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How Savvy Business Owners Pay for College

Saving plan with Gold Piggy bank, pay for college

Most parents planning for college are familiar with the mainstream ways of saving and paying for college.  These include 529 plans, Savings accounts, life insurance among other common methods. Awesomely, business owners have a few additional tools in their arsenal.  Here are a few ways savvy business owners can save and pay for college.

Hire your kids.

If your child is doing legitimate work for your business, they can earn money.  Good work choices include office cleaning or landscaping. If you have a teenager who is into social media – what teenager isn’t – you can hire them to take care of your social media marketing activities.  I had my 9 year olds stuffing envelopes, sweeping up and filing which these days is scanning into document storage.  A job description and age appropriate work are part of the backup documentation you should put together.  While it is also a good idea for the kids to have some spending money for their efforts, the lions share could go into a Roth account in their name.

Roth accounts for kids.

Kids with earnings can save into a Roth account and use the money for qualified education costs and avoid the early withdrawal penalty.  While not exclusively for kids of business owners, these parents are more likely to create jobs for preteens. In addition, most colleges do not count the child’s retirement assets for financial aid.

Saving for college with pre-tax money.

Since you are paying your child to do real work, the wages are deductible as a business expense. You’ll also be lowering income from your probably higher tax bracket into the child’s most likely lower bracket.

Continue after college starts.

You child will undoubtedly be home holidays and summers.  If you are a benevolent employer, you can save up projects the business needs to make the best use of your kid’s limited availability. Our son, who was a Computer Engineering student – he just graduated – did some programming for us while living on campus.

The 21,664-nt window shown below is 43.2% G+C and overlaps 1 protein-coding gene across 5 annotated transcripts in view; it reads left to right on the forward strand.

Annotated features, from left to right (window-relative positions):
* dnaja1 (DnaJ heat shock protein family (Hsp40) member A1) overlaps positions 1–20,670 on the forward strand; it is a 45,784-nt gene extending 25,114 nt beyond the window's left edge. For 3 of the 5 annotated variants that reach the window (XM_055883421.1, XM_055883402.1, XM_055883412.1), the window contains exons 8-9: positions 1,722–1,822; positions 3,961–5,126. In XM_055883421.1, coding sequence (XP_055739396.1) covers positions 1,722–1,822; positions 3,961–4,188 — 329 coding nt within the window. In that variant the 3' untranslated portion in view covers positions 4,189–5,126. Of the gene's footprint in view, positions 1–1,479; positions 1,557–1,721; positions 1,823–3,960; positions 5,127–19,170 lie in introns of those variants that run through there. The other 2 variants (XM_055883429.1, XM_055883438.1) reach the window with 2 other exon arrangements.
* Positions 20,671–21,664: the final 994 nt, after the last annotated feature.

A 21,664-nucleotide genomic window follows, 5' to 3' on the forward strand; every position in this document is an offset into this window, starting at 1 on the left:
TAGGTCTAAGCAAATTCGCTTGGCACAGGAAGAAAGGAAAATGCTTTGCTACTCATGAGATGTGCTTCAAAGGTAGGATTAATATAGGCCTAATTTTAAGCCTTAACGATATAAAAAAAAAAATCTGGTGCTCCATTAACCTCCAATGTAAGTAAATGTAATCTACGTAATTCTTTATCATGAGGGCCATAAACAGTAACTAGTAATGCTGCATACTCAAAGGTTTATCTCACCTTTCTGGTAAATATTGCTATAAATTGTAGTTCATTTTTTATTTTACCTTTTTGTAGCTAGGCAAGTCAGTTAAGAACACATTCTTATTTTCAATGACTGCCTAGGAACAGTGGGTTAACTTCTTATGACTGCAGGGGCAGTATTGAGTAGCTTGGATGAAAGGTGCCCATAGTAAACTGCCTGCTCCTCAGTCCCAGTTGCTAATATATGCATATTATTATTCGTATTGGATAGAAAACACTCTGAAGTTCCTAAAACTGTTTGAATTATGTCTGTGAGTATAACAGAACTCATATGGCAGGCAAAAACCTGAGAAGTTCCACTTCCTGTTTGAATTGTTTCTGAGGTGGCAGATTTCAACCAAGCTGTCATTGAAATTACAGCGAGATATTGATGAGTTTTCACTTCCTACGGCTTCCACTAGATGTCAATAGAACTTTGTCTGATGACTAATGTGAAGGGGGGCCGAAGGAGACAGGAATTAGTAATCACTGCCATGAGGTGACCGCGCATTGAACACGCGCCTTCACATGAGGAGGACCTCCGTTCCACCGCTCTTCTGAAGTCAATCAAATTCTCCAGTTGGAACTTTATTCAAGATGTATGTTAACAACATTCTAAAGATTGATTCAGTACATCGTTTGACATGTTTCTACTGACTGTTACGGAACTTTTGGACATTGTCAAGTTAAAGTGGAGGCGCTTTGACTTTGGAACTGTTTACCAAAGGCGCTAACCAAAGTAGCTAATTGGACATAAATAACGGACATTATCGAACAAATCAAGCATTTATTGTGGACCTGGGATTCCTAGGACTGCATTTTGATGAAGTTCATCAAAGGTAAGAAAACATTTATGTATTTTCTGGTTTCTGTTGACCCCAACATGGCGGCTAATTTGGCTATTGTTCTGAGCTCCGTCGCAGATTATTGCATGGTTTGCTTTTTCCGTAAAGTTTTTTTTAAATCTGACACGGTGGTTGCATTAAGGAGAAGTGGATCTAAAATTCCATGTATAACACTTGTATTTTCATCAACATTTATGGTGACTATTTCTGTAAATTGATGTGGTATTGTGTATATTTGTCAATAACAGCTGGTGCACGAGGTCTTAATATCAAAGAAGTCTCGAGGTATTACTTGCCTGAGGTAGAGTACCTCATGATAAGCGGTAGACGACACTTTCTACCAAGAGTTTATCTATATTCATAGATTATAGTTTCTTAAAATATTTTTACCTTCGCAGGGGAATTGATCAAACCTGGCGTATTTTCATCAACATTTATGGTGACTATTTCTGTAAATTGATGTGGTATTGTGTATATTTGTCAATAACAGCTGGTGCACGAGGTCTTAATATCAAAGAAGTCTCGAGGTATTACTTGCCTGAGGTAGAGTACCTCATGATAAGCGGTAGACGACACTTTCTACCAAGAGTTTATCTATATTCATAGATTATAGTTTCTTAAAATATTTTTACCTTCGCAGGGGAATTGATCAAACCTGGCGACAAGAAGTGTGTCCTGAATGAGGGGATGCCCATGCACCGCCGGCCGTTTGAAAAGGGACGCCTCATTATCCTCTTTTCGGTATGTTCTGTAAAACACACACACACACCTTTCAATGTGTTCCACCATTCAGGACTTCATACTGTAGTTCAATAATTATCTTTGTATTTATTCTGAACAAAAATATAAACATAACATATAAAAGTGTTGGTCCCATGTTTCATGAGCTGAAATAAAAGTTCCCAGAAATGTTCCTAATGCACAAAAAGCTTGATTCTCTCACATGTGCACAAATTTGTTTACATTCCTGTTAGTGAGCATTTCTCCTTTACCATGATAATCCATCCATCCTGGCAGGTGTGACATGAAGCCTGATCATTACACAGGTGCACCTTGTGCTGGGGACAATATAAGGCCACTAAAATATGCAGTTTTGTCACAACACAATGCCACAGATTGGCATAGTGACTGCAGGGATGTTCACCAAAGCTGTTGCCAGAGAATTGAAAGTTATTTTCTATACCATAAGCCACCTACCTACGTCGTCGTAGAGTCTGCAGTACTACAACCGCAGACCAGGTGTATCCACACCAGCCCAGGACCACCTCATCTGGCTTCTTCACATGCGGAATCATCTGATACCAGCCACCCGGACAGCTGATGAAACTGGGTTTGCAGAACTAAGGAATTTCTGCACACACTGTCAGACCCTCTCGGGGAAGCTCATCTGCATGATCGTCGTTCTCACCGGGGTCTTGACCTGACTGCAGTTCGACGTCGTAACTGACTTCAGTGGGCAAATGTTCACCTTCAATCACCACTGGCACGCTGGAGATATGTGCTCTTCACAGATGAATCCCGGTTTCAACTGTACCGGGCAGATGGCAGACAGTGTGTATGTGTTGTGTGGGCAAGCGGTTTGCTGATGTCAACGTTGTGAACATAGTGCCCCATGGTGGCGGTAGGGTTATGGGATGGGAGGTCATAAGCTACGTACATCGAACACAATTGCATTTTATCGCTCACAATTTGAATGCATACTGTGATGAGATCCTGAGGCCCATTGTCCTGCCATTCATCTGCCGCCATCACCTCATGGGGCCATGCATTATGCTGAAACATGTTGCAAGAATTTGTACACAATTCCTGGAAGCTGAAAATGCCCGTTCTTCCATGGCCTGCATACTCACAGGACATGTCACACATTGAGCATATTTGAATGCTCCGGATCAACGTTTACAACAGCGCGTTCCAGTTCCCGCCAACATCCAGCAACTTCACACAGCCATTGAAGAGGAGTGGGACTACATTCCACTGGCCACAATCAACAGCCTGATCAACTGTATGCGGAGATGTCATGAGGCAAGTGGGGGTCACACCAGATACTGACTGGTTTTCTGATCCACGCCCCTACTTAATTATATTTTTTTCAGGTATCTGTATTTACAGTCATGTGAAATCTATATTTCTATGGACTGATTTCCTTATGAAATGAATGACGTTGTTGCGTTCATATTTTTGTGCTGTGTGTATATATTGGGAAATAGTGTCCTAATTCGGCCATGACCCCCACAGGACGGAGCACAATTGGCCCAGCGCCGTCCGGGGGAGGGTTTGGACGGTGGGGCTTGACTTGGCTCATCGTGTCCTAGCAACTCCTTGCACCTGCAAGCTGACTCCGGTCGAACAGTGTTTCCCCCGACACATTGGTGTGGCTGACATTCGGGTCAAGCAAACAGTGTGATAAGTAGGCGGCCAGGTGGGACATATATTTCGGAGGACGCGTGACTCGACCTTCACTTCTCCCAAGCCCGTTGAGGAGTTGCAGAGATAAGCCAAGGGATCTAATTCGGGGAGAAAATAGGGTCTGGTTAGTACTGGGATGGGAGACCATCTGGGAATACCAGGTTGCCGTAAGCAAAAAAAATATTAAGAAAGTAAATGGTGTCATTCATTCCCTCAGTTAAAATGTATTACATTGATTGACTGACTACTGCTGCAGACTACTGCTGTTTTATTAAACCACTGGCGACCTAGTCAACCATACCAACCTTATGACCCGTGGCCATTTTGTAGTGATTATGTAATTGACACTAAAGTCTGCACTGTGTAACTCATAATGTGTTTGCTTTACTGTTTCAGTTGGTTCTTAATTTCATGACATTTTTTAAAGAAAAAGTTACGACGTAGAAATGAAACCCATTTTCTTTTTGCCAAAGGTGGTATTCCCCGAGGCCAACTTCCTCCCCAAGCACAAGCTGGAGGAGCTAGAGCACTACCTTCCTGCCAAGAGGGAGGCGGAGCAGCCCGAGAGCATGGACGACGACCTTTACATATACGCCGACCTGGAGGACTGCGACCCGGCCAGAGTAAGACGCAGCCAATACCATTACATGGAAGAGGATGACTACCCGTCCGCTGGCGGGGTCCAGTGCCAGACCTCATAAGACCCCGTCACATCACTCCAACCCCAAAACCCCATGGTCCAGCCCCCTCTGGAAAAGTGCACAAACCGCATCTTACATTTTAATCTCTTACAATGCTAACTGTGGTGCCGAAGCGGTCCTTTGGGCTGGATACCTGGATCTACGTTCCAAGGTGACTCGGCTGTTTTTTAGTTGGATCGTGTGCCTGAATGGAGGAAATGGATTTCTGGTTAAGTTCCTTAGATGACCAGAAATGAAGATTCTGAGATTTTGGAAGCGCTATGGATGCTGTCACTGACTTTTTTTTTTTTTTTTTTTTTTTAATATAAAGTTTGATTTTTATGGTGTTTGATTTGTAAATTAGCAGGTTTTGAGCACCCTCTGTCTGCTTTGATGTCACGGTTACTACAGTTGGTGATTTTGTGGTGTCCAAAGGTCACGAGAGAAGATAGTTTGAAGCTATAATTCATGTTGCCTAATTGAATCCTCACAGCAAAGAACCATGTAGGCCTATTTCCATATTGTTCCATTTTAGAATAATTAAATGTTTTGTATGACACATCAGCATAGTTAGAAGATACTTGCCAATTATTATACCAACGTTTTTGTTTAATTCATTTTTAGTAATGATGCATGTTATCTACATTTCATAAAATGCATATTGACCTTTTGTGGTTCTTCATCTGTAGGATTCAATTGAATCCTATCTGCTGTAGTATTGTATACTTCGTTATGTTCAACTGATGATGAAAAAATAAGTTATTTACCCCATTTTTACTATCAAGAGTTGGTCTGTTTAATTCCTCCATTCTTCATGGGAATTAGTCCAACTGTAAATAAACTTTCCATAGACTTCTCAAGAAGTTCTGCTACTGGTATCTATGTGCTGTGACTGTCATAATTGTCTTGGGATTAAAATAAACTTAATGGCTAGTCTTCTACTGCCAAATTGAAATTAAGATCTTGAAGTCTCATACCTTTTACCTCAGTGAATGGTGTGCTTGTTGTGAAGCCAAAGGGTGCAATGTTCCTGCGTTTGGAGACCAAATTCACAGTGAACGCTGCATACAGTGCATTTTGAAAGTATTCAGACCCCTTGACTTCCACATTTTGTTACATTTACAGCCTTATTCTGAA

Become a landlord.

If you are entrepreneurially minded or have other investment real estate experience, another alternative is to buy a house near campus.  You can rent to other students to cover much of the mortgage likely reducing the living expenses of your son or daughter.  Also, the depreciation of the property might lower your income for improving your financial aid prospects.

Financial aid finesse.

A few special rules of financial aid are available to small business owners.  Generally the value of your business is not part of your assets when calculating financial aid.  And where private colleges do count business value, who’s to say what your business is worth?

Shift your income and expenses.

If you are at or near the $160,000 joint income that begins phase out of the quite valuable education credit, there are a few more things you can do.  As a business owner you can generally prepay some expenses or delay some of your year-end billings so that you can shift your income to below that level.

There are several ways these strategies interact, change tax rates, or impact financial aid in ways that are beyond what can be expressed here.   As a business owner your main focus is – well, to run your business and care for family.   That’s why a business owner focused advisor who has put two kids through college would be a great resource.  Call me!

Posted in Business Financial Planning, Education Planning
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